And come to think of it, “They Sell Failure” (the title of Thompson’s posting about all this evil nonsense) is a pretty good quote too. The only problem with “They Sell Failure” being that, on it’s own, it isn’t self-explanatory. But it’s the heading of a blog posting, so all is duly explained. I note that Instapundit started his blog posting with those same words.

How to be optimistic about your own country

Just came across this quote in a posting at the Old Blog, and immediately transferred it across to this blog:

The state of the world is now such that, if you want to be optimistic about your own country, don’t whatever you do look at your own country. Look at all the others.

Wise words, I think, that will bear repetition, hence me repeating them in this posting. They are my words, so I’m biased. I originally wrote them in connection with China’s high speed trains way back in 2011. Miraculously, that link still, or at any rate now, works.

Trump as Republican Party Reptile

I just did some Thoughts on Trump’s Mount Rushmore speech for Samizdata. Here is the complete speech of Trump’s that I was on about, and to which I linked, twice, because I think the fact that we all now can link directly to it is so very good.

Something else I didn’t complicate my Samizdata piece with did occur to me, while I was reading that same speech, and in particular when I read things like this in it:

We are the country of Andrew Jackson, Ulysses S. Grant, and Frederick Douglass. We are the land of Wild Bill Hickok and Buffalo Bill Cody. (Applause.) We are the nation that gave rise to the Wright Brothers, the Tuskegee Airmen – (applause) – Harriet Tubman, Clara Barton, Jesse Owens, George Patton – General George Patton – the great Louie Armstrong, Alan Shepard, Elvis Presley, and Mohammad Ali. (Applause.) And only America could have produced them all. (Applause.) No other place.

We are the culture that put up the Hoover Dam, laid down the highways, and sculpted the skyline of Manhattan. We are the people who dreamed a spectacular dream – it was called: Las Vegas, in the Nevada desert; who built up Miami from the Florida marsh; and who carved our heroes into the face of Mount Rushmore. (Applause.)

Americans harnessed electricity, split the atom, and gave the world the telephone and the Internet. We settled the Wild West, won two World Wars, landed American astronauts on the Moon – and one day very soon, we will plant our flag on Mars.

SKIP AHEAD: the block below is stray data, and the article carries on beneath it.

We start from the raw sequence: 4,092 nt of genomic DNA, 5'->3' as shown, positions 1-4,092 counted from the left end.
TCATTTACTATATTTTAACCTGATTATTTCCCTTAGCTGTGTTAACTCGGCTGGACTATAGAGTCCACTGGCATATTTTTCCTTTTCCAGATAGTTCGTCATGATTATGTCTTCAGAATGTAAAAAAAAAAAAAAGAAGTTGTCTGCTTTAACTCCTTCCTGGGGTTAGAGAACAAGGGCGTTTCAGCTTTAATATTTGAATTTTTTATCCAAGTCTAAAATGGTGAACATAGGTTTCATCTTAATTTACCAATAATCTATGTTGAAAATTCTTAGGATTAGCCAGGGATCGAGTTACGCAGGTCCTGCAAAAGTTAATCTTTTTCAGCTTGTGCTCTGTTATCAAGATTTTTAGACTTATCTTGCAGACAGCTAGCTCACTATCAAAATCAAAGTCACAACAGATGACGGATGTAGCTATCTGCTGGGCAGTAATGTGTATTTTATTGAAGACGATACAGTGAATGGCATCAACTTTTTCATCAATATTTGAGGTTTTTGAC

We gave the world the poetry of Walt Whitman, the stories of Mark Twain, the songs of Irving Berlin, the voice of Ella Fitzgerald, the style of Frank Sinatra – (applause) – the comedy of Bob Hope, the power of the Saturn V rocket, the toughness of the Ford F-150 – (applause) – and the awesome might of the American aircraft carriers.

I’ve read this before, I thought, or something a hell of a lot like it. Yes, a piece in P. J. O.Rourke’s Republican Party Reptile, which was published in 1987, about an epic car journey O’Rourke made across America, in a Ferrari. I read this book in the late eighties. The Ferrari piece in this book would appear to be a slimmed down version of this piece, which was published in Car and Driver, in 1980.

I wrote a Libertarian Alliance pamphlet in praise of O’Rourke’s essay (also in praise of classical CDs), which included big quotes from the 1987 version of O’Rourke’s piece, including things like this:

… To be in control of our destinies – and there is no more profound feeling of control of one’s destiny that I have ever experienced than to drive a Ferrari down a public road at 130 miles an hour. Only God can make a tree, but only man can drive by one that fast. And if the lowly Italians, the lamest, silliest, least stable of our NATO allies, can build a machine like this, just think what it is that we can do. We can smash the atom. We can cure polio. We can fly to the moon if we like. There is nothing we can’t do. Maybe we don’t happen to build Ferraris, but that’s not because there’s anything wrong with America. We just haven’t turned the full light of our intelligence and ability in that direction. We were, you know, busy elsewhere. We may not have Ferraris but just think what our Polaris-submarines are like. And if it feels like this in a Ferrari at 130, my God, what can it possibly feel like at Mach 2.5 in an F-15? Ferrari 308s and F-15s – these are the conveyances of free men. What do the Bolshevik automatons know of destiny and its control? What have we to fear from the barbarous Red hordes?

And like this:

… And rolling through the desert thus, I worked myself into a great patriotic frenzy, which culminated on the parapets of the Hoover Dam (even if that was kind of a socialistic project and built by the Roosevelt in the wheelchair and not by the good one who killed bears). With the Ferrari parked up atop that orgasmic arc of cement, doors flung open and Donna Summer’s “Bad Girls” blasting into the night above the rush of a man-crafted Niagara and the crackle and the hum of mighty dynamos, I was uplifted, transported, ecstatic. A black man in a big, solid Eldorado pulled up next to us and got out to shake our hands. “You passed me this morning down in New Mexico,” he said. “And that sure is a beautiful car. …”.

Note that Mount Rushmore includes, along with Washington, Jefferson and Lincoln: the Roosevelt who killed bears, Teddy Roosevelt, but not the Roosevelt in the wheelchair who presided over the Great Depression. No wonder Democrats are now saying they hate it.